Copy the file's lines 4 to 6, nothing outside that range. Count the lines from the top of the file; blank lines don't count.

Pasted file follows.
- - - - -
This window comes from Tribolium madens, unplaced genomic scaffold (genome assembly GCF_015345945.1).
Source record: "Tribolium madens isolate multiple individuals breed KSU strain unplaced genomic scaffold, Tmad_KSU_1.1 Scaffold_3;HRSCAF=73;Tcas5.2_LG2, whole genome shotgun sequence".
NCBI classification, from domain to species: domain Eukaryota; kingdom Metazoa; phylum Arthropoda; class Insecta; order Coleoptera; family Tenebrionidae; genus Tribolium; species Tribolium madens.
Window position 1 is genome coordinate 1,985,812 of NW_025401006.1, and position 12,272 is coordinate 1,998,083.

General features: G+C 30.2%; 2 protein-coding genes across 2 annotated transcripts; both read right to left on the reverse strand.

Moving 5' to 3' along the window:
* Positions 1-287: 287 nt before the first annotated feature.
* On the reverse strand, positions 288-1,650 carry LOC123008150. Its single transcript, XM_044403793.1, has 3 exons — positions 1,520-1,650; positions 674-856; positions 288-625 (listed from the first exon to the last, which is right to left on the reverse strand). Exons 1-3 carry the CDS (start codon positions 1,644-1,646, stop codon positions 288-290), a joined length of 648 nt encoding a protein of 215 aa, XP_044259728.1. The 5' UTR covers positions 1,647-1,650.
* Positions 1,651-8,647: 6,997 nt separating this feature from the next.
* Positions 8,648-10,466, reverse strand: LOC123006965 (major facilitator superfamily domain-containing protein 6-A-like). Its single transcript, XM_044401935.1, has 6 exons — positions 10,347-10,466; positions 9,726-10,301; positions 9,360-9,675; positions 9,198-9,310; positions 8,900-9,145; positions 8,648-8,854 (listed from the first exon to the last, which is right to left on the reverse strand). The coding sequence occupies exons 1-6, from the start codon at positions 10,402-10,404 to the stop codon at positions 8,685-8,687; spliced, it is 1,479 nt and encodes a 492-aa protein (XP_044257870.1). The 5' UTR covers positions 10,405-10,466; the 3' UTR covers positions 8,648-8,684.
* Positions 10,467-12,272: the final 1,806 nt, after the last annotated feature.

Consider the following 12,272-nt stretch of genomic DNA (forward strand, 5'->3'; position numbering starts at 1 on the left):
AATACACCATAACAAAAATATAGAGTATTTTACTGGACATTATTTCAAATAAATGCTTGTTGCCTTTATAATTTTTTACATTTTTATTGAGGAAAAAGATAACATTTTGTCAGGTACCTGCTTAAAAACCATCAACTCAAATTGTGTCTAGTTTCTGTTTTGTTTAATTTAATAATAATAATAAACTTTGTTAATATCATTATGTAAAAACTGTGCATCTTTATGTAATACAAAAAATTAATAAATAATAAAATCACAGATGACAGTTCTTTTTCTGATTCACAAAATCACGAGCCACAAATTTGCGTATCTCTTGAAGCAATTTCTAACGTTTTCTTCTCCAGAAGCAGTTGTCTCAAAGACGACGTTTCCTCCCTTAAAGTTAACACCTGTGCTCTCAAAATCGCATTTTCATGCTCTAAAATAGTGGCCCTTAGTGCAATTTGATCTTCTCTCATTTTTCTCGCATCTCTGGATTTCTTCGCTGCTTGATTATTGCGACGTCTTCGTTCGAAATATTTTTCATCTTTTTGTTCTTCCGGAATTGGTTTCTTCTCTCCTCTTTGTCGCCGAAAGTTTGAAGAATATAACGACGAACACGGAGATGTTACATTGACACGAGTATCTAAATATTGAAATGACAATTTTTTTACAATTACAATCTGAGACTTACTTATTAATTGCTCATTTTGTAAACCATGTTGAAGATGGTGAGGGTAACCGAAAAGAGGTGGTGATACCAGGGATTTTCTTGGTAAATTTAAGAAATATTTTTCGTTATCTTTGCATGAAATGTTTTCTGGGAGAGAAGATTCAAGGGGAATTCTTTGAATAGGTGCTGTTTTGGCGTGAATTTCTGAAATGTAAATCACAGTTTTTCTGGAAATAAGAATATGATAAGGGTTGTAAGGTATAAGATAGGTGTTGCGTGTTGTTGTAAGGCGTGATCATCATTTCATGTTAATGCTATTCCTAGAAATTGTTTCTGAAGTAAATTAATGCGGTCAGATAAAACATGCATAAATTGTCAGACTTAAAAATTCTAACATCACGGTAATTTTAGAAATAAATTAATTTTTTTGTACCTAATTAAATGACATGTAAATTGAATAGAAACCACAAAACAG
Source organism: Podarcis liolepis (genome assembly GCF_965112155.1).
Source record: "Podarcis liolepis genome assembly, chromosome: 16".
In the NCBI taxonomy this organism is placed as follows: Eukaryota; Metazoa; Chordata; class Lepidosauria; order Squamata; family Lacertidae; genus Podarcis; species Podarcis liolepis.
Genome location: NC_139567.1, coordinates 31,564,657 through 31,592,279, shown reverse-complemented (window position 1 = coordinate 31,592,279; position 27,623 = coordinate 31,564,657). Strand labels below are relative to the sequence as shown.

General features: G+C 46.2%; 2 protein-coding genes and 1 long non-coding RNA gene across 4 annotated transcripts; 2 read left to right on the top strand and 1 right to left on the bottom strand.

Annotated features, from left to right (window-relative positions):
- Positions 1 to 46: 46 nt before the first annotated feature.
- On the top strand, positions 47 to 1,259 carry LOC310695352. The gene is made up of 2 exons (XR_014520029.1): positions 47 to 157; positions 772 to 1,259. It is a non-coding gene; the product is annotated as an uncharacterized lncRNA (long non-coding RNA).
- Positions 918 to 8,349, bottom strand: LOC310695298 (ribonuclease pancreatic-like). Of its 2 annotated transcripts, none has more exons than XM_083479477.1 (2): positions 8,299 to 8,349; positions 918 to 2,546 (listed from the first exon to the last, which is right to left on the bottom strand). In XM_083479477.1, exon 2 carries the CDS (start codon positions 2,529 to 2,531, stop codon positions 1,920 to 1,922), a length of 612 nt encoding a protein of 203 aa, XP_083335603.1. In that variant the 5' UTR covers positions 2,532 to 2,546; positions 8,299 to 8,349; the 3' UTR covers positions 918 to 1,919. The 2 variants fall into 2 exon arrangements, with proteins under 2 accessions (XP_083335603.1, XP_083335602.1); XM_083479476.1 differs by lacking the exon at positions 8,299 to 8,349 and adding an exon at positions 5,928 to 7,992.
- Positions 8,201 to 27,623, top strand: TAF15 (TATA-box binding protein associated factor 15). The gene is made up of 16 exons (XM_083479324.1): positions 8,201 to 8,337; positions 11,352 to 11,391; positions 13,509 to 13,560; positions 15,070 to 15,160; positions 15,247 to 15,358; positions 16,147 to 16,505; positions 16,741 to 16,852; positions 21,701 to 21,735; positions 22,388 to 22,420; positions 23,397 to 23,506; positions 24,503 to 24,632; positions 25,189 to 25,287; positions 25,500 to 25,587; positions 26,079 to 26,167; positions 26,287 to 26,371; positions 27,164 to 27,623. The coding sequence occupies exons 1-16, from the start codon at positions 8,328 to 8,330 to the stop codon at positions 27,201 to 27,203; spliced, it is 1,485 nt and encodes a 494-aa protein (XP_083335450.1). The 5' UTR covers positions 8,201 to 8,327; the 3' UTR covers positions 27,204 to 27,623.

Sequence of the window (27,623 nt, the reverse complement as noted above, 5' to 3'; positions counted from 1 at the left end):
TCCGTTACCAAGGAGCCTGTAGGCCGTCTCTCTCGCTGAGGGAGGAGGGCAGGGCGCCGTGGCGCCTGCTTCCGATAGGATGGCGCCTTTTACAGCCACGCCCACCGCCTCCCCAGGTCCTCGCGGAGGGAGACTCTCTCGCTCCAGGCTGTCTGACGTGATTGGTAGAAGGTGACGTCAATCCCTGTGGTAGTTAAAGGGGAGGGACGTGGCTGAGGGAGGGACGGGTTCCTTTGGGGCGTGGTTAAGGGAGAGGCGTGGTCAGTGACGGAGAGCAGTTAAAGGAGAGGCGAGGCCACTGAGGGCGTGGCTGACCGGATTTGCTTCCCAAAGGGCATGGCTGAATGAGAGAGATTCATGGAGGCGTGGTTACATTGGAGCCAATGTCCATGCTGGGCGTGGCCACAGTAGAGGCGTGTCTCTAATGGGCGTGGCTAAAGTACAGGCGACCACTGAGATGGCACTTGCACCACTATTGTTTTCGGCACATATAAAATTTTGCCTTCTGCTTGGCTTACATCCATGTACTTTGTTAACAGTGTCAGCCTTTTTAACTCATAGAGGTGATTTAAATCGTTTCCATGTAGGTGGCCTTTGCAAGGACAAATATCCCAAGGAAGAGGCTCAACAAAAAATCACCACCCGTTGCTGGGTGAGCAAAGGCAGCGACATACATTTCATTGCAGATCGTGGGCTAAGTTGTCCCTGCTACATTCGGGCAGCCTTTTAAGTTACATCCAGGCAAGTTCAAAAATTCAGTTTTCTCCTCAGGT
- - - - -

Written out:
Window position 1 is genome coordinate 1,985,812 of NW_025401006.1, and position 12,272 is coordinate 1,998,083.

General features: G+C 30.2%; 2 protein-coding genes across 2 annotated transcripts; both read right to left on the reverse strand.

Moving 5' to 3' along the window: